Meet the golf course manager: Jonathan Taylor

By Alistair December 22, 2022 07:52

From Brocket Hall in Hertfordshire, Jonathan details how he dealt with the 2022 drought, hosted the Rose Ladies Series at short notice and has responded to a huge increase in footfall in the last three years.

The parkland site at Brocket Hall in Welwyn Garden City dates back to 1239 and its two golf courses, The Melbourne Course, designed by Peter Alliss and Clive Clark, which opened in 1992, and The Palmerston Course, designed by Donald Steel and Martin Ebert, which opened in 2000, are named after prime ministers who lived on the estate. Both courses are highly rated.

We speak to their course manager, Jonathan Taylor, about maintaining an incredible venue.

Could you tell us about your background and your career path to your current role as golf course manager at Brocket Hall?

I got into the industry as a 15-year-old at my local club, The Manor Golf Club in Kingstone, Staffordshire initially watering the course in the summer months over the school holidays. I was then given the opportunity to take it on when not at school. It was at this stage that I fell in love with the game of golf and all the maintenance practices that go into preparing a golf course. When I finished school, I undertook an HND in horticulture at Rodbaston College before enrolling on the Bsc (Hons) in Sportsturf & Golf Course Management at Myerscough College. I met some industry friends there and was lucky enough to receive an R&A scholarship. On completion of the degree, I travelled out to the United States on the Ohio State Internship Program for 12 months, working at the Robert Trent Jones Golf Club in Virginia, and then at Quail Hollow Club in North Carolina. During this time, I gained experience at the PGA Championship at Oak Hill CC, and PGA Tour events at Congressional CC and Quail Hollow.

In my time at Robert Trent Jones I was offered an assistant superintendent position working in a large team of 40 led by superintendent Scott Furlong. This gave me a huge opportunity at just 22 years of age and I will be forever grateful for the impact Scott had on my career to date. Then in 2016, a position presented itself for me to travel home to take up the position of head greenkeeper working at The Grove, just down the road in Hertfordshire, with another great mentor in Phillip Chiverton. I worked closely with Phillip for five years before moving to my current tenure as golf course manager at Brocket Hall. A beautiful 600 hectare private estate with two championship golf courses, an academy and par three course, run by a dedicated and talented team of 20 and growing.

The Paine Bridge at Brocket Hall

Being based in Hertfordshire, the drought of 2022 must have had an impact. How did you cope?

The summer of 2022 is not one I would like to live again! The pressure was relentless throughout and we drew on every ounce of man hour we could get our hands on! We had 54 days of no rain, losing roughly 250mm of ET (evapotranspiration) in that time. Our irrigation system is quite old and struggles to keep up with the demands of the business. We hold 30,000m3 for use during the summer which doesn’t go very far in summers like we just had. We had to be selective with our irrigation programmes from the outset as we have no access to mains water once our irrigation reservoir is dry. Fairways were on a reduced programme from May and we ended up shutting off tees and approaches in July to ensure we had enough for our greens programmes and hand watering. By this stage the irrigation water was stagnant and warm, not ideal for showering our most important asset with! We did what we could through hand watering to preserve water and the use of wetting agents across all surfaces which helped keep some turf health. We did see an increased pressure of anthracnose through the summer which wasn’t surprising considering what we were battling, and we probably lost between 30 and 40 percent of grass coverage (mainly poa) on fairways, tees and approaches. A purchase of a Vreddo seeder in August was very much welcomed as we transition to more drought resistant species on key surfaces.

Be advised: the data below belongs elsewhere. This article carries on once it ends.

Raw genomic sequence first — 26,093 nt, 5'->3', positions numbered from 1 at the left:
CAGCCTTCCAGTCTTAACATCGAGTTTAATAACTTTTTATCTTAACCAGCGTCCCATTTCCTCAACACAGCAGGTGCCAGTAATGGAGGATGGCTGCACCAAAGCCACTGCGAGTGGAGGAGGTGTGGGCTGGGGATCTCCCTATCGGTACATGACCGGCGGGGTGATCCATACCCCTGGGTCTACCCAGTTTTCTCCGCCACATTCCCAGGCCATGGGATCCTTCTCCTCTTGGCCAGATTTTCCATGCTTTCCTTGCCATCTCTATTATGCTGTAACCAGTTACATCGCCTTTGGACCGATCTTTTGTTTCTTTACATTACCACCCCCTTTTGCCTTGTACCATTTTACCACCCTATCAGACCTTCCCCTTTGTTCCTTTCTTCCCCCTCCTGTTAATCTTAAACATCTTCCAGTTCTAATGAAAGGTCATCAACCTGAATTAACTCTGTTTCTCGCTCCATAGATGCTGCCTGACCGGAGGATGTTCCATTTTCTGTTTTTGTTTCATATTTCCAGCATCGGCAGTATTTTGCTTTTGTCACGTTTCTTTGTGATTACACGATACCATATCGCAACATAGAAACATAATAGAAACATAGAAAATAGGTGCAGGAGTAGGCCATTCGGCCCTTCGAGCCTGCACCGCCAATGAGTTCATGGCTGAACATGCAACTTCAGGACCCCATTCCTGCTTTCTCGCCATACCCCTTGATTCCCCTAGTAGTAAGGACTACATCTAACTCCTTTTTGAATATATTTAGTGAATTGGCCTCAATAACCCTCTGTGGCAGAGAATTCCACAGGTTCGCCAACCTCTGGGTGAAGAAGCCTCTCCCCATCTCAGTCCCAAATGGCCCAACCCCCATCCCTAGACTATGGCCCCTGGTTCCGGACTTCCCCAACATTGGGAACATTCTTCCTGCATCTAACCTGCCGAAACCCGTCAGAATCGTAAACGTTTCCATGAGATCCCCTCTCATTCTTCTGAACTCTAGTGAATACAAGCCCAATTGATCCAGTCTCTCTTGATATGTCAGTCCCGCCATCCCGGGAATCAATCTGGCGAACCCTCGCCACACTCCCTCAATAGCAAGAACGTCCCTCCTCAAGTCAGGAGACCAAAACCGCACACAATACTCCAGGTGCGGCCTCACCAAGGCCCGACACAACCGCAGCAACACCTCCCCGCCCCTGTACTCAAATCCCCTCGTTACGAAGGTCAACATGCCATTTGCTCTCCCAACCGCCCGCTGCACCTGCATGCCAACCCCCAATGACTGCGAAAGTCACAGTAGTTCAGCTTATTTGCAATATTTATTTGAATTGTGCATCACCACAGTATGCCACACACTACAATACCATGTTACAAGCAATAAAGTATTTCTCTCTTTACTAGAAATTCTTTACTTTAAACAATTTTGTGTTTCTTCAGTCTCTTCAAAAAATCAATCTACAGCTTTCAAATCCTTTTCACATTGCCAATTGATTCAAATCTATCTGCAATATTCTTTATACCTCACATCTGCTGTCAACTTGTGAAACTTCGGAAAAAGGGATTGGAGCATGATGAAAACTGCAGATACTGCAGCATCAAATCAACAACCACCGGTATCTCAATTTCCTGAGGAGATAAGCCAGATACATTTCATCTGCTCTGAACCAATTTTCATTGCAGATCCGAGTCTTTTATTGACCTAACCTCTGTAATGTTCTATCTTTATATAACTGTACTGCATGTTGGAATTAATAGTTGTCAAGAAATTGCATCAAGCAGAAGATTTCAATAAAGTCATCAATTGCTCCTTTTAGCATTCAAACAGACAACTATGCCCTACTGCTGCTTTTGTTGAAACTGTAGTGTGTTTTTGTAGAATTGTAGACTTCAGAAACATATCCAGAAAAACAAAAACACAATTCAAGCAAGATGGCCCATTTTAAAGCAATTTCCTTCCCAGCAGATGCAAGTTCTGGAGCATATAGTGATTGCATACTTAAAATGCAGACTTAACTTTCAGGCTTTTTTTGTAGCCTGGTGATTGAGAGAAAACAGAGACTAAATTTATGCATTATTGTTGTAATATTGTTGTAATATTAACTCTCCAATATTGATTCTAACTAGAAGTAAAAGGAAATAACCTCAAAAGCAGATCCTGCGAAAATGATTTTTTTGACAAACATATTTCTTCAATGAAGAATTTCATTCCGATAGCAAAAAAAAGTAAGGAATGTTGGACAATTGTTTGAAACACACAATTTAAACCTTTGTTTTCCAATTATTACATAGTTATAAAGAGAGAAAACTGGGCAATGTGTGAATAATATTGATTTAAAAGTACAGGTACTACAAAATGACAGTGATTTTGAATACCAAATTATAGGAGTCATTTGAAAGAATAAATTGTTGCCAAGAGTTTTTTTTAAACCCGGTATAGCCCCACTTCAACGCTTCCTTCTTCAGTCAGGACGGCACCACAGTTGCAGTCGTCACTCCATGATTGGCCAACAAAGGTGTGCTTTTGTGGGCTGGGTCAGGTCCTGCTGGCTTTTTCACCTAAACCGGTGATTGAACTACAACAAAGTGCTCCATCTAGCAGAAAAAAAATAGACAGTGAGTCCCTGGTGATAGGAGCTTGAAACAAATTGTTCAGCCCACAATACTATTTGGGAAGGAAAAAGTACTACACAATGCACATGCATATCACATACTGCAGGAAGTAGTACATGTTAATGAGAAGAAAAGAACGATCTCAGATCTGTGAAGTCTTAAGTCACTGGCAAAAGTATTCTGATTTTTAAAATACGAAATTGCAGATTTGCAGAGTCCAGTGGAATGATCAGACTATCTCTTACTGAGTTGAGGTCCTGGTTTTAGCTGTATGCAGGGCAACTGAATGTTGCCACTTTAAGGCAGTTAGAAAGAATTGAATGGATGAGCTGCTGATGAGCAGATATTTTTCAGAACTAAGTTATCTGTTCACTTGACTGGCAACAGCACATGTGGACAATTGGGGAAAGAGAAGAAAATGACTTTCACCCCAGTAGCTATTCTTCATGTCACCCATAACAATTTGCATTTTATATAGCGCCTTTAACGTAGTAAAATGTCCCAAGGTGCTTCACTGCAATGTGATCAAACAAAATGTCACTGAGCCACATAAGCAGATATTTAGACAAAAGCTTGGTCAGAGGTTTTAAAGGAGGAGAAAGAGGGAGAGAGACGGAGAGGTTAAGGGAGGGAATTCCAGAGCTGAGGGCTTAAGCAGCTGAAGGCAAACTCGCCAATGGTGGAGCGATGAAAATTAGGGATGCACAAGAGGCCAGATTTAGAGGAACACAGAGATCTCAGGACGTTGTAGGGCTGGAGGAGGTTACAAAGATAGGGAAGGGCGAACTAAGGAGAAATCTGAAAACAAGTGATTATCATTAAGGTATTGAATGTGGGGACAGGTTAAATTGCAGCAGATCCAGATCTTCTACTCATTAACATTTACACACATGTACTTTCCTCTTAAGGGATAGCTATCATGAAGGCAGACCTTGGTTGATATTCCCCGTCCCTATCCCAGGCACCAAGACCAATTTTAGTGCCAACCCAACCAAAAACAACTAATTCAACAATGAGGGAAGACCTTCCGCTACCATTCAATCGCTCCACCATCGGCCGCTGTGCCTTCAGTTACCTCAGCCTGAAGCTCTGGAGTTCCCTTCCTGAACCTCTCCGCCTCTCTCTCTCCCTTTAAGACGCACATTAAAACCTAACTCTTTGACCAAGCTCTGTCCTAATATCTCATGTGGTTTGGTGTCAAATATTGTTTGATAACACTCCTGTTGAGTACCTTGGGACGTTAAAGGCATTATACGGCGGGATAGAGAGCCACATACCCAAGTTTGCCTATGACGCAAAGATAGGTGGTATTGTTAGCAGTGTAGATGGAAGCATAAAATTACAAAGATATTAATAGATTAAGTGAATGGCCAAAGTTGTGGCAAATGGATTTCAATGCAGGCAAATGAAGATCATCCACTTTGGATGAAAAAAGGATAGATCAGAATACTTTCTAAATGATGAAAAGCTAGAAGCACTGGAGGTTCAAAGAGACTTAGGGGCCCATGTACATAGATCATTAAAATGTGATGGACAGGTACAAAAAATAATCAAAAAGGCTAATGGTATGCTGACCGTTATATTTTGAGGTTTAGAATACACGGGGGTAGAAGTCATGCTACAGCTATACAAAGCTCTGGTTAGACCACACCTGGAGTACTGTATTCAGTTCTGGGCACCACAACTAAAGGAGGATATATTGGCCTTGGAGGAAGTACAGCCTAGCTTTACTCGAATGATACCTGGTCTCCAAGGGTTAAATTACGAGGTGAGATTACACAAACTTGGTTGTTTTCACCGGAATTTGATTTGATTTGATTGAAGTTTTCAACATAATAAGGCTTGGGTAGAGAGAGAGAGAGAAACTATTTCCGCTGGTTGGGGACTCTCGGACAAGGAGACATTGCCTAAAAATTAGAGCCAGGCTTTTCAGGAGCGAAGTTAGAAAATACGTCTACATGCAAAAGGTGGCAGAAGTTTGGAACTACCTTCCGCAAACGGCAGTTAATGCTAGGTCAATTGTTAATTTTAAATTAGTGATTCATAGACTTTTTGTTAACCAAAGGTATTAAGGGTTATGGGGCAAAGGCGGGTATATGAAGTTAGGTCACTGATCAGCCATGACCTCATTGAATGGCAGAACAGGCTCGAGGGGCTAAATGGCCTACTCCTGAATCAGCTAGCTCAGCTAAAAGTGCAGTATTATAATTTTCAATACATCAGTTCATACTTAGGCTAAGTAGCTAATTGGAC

The 18th hole of the Palmerston at Brocket Hall

How does having high-class events like the Rose Ladies Series [held in September 2022] affect your work?

Firstly, it was great to be able to showcase Brocket Hall and the Melbourne Course, as well as giving the team a target to work towards after a long hard summer. We had a really short lead time of six weeks to the event, so it was really all hands-on deck to try and get the course back from the summer drought to tour standard for the LET Access Series players. Normally we would have more time for agronomic planning to have the conditions peaking for tournament week and additional time to arrange tournament support through machinery and volunteers. In the short window we prioritised the key areas and worked our way back from the event date mapping all of our chemical applications and in this case A LOT of seed. We were fortunate as we got some rain just at the right time; this really kicked things off in a big way. The team worked tirelessly to get us to the stage we were for the event, not perfect but we did everything we could do. During this time of increased workload all the other details still required attention such as looking at areas for spectator access and safety, positions for on-course cameras, course length, tee and pin locations to get every detail right and for the course to be where the LET Access Series required. Tournament weeks are long but rewarding; we did morning and evening shifts and each evening we had a team barbecue at close of play to bring everyone together and draw up the operation for the next morning. The week was a huge success, conditions were tough for scoring with a -2 score leading come the end of play on Sunday.